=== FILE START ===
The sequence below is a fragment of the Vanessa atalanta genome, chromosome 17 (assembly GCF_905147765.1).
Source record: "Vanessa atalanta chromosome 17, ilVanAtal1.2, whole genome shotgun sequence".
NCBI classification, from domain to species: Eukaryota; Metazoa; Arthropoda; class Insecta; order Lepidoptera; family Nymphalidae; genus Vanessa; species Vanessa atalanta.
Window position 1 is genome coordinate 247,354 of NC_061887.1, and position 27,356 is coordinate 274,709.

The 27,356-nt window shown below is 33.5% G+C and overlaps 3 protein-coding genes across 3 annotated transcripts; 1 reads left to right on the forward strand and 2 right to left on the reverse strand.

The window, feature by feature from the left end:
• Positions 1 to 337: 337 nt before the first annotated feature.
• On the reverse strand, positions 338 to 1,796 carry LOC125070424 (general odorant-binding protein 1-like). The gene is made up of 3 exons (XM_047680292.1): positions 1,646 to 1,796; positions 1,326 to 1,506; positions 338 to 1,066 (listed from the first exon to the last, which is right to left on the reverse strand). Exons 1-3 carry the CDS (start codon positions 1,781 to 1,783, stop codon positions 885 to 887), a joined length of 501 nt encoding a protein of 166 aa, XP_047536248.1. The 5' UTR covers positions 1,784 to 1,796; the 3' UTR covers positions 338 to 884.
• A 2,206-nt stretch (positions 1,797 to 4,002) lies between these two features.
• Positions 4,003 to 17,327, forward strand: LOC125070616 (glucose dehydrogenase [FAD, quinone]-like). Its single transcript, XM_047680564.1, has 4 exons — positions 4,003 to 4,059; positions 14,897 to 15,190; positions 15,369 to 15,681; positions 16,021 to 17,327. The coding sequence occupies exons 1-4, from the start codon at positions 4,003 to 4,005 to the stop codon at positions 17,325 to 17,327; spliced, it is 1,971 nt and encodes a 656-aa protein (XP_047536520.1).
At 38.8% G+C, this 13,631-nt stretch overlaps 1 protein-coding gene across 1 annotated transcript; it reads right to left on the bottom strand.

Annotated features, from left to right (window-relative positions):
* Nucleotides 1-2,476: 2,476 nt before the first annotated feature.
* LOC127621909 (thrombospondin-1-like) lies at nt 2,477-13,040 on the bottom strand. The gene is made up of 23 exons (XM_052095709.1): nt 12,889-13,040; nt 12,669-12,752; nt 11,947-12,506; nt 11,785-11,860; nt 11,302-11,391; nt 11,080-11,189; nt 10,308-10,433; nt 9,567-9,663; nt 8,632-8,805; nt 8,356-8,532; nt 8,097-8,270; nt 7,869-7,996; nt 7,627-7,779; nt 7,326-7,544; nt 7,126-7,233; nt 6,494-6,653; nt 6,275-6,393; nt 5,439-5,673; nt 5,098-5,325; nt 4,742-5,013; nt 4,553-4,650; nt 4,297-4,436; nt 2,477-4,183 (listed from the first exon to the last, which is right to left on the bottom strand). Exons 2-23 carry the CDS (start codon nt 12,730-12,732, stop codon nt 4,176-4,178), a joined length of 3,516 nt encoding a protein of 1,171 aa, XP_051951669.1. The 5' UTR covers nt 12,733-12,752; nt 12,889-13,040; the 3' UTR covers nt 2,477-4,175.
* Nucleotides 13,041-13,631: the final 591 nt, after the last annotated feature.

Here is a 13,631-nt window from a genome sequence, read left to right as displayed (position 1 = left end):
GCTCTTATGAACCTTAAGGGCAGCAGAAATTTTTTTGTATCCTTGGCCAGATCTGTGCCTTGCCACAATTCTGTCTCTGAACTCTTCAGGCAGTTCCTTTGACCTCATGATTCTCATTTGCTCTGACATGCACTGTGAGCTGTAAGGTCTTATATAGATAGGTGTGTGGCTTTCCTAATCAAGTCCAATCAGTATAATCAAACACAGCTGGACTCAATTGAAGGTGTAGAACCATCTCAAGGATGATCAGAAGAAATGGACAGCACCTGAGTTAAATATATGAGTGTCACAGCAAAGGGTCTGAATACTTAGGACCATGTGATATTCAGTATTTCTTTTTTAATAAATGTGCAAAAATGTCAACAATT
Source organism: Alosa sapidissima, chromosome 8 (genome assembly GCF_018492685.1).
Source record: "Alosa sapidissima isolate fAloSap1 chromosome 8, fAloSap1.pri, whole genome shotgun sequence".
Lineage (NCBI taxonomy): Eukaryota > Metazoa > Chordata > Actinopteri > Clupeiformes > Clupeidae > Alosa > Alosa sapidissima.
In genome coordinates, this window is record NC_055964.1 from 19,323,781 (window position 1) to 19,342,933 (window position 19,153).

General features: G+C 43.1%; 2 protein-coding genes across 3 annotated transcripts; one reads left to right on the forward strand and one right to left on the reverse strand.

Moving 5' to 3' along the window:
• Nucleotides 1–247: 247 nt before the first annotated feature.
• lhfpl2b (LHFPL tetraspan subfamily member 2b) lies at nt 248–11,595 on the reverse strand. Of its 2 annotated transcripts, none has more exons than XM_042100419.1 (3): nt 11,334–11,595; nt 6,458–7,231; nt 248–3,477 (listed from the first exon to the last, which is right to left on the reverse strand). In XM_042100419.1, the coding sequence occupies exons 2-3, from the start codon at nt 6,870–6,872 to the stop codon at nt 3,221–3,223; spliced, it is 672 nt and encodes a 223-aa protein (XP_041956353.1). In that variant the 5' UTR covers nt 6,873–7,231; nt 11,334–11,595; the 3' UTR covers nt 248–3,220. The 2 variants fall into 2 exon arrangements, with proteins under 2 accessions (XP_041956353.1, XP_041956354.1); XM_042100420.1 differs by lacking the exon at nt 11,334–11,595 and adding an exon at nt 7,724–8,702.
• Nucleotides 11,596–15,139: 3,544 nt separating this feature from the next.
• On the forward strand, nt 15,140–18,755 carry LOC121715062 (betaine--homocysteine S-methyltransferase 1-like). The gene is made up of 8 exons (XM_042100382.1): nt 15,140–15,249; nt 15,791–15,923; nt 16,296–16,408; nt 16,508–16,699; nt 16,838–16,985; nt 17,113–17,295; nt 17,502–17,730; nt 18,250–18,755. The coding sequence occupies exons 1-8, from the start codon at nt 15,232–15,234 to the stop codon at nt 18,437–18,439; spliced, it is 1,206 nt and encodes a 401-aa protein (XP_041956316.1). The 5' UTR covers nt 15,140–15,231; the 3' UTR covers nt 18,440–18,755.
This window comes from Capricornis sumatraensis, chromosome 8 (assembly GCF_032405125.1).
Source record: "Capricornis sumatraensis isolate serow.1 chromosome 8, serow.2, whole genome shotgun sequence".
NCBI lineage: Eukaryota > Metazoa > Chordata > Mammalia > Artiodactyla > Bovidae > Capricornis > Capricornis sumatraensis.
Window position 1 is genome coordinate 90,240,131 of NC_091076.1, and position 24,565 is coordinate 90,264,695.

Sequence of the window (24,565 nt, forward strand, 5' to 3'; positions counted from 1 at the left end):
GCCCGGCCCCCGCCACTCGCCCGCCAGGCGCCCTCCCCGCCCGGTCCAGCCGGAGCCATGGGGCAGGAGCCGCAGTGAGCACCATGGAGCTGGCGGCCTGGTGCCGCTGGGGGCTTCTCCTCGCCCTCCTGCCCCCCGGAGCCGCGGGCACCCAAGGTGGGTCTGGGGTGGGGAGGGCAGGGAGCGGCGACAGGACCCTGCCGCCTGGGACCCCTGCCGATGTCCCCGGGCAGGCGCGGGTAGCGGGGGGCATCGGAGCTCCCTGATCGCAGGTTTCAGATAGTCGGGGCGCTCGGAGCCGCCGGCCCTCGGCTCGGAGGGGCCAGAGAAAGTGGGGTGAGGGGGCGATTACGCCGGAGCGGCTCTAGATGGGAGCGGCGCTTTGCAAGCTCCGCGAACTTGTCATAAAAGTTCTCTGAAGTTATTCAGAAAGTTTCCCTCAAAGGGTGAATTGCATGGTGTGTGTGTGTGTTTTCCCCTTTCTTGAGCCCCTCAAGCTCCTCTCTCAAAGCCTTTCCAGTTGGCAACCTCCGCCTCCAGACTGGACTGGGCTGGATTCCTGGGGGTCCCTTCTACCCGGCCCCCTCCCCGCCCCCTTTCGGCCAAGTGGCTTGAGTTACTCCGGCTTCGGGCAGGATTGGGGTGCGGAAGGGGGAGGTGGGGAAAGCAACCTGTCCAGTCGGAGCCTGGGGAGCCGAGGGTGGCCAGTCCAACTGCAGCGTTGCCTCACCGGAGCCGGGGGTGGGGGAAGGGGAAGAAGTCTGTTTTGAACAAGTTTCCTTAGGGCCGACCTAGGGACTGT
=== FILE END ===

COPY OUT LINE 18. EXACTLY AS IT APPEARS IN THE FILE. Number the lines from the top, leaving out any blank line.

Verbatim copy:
Source organism: Alosa sapidissima, chromosome 8 (genome assembly GCF_018492685.1).